A third aspect of the present invention is a method of stationkeeping for a three-axis stabilized satellite in response to a failure of a first thruster of four thrusters, the four thrusters mounted in a generally rectangular configuration on an anti-nadir face of the satellite, each of the four thrusters having a line of thrust which passes through the center of mass of the satellite and is canted away from the anti-nadir face, the four thrusters including a north pair and a south pair. The method includes the step of monitoring the amount that the satellite is rotated with respect to a pitch axis that is perpendicular to a normal to said anti-nadir face of the satellite. The method further includes shutting down a second thruster of the four thrusters where the second thruster is located diagonally with respect to the first thruster. The remaining north thruster of the north pair is fired near an orbit ascending node and the remaining south thruster of the south pair is fired near the orbit descending node. The remaining north thruster and the remaining south thruster are simultaneously fired between the orbit ascending node and the orbit descending node, wherein the remaining north thruster and the remaining south thruster are simultaneously fired to control an orbit eccentricity component without substantially affecting a tangential velocity component. Furthermore, the velocity produced by each thruster and the duration of each firing is dependent on the monitored amount that the satellite is rotated with respect to the pitch axis.
The above-described aspects of the present invention provide an efficient system for controlling the orbital motion of a three axes spacecraft in the presence of rotation about a pitch axis. The disclosed system also provides a method of backing up a thruster should it fail when the satellite is rotated about a pitch axis.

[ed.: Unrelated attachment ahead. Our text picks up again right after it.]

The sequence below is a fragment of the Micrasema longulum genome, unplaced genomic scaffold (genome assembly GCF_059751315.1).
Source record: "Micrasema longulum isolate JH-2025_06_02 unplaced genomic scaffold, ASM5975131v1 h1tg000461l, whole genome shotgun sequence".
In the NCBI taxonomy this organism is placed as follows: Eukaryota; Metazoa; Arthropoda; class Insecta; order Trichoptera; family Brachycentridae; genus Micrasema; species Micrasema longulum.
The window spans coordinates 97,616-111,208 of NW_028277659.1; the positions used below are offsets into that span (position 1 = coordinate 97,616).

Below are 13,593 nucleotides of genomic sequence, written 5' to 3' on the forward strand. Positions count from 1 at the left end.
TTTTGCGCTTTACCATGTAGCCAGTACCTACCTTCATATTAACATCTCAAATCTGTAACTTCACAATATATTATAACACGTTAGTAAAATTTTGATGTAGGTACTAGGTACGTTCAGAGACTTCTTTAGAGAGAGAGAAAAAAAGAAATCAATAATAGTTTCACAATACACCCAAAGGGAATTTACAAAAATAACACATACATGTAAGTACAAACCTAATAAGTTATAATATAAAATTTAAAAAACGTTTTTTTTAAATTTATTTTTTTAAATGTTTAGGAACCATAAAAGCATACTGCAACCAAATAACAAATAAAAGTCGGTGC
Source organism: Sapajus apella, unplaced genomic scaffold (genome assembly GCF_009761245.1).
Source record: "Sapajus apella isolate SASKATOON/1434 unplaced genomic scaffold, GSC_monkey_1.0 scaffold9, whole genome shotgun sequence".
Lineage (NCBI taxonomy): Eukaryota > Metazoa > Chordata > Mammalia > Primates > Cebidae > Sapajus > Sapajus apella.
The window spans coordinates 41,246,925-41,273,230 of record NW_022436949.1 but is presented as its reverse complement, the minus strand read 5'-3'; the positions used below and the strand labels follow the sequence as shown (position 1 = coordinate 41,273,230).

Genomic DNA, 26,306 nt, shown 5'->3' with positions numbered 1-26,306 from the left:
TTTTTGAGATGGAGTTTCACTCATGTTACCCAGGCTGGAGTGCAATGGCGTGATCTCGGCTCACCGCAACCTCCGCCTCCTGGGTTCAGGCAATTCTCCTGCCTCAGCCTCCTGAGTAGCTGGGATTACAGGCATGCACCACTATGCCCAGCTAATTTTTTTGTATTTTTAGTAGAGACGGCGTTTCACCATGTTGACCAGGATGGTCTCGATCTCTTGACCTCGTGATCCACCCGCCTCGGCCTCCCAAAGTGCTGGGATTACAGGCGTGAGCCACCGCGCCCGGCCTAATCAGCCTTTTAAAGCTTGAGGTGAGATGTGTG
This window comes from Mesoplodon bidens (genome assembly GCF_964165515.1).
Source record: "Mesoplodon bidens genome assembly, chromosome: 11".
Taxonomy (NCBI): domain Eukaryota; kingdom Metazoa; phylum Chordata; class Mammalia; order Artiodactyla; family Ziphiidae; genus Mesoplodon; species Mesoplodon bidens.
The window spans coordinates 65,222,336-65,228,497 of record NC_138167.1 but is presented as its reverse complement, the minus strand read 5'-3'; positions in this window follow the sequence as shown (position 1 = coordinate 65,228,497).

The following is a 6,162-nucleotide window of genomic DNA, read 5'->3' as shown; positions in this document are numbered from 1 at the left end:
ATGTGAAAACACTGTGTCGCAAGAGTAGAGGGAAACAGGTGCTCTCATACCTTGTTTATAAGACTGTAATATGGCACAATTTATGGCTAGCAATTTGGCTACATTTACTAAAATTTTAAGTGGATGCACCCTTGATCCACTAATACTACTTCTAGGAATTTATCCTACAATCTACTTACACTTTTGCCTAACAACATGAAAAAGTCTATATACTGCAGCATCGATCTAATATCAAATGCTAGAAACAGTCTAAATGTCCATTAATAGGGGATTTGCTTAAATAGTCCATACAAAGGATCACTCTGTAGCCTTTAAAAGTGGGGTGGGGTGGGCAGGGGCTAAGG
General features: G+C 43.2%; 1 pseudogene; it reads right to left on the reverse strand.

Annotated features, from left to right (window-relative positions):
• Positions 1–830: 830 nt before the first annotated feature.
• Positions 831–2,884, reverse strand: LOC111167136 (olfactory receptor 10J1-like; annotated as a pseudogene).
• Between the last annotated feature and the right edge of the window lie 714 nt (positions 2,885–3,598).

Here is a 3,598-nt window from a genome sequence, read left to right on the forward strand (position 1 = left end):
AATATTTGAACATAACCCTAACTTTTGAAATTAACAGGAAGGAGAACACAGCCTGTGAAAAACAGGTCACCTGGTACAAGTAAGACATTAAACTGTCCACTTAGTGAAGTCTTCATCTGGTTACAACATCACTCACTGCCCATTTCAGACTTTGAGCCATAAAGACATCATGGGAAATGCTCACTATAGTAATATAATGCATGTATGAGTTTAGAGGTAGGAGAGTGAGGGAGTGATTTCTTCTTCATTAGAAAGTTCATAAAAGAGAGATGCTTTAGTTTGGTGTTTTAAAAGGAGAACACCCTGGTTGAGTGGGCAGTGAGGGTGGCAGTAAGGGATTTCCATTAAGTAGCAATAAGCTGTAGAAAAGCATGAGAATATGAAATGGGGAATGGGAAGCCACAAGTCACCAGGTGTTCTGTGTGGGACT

The foregoing features and advantages of the present invention will be further understood upon consideration of the following detailed description of the invention taken in conjunction with the accompanying drawings, in which:
FIG. 1A shows a top schematic view of a three-axis satellite employing the four thruster system of the '231 Anzel patent;
FIG. 1B shows a top schematic view of a three-axis satellite employing a four thruster system according to the present invention;
FIG. 2 shows a three-axis stabilized satellite in a stationary orbit about the Earth in two different positions to illustrate the improved method of satellite stationkeeping according to the present invention;
FIG. 3 shows a simplified 3-dimensional view of a three-axis satellite employing the four thruster system of the present invention;
FIGS. 4A and 4B depict the burn arcs using each of the diagonal pairs of the thrusters to achieve satellite stationkeeping in the event of a failure of one of the thrusters in the four thruster system according to the present invention;
FIG. 5 schematically shows a control system to achieve stationkeeping according to the present invention;
FIG. 6 shows a mechanism for moving the thrusters of FIG. 3; and
FIG. 7 shows a four thruster firing scheme according to the present invention.
Referring now to the drawings and initially to FIG. 2, a three-axis stabilized satellite 10 is shown in a stationary orbit about the Earth. A set of local coordinates for the satellite 10 is defined by the local vertical 12, by an east-west axis 14 and a north-south axis 16. The origin of the coordinates is the center of mass (C.M) of the satellite 10. The local vertical 12, as shown in FIG. 2, is the line through the Earth and satellite 10 which represents the nadir and anti-nadir directions. The nadir direction is the direction toward the Earth, and the anti-nadir direction is the direction away from the Earth. FIG. 2 shows the satellite 10 in a first position A and a second position B to illustrate the location where the thruster firings take place. The cross-hatching in FIG. 2 is intending to indicate the burn arc of the thrusters.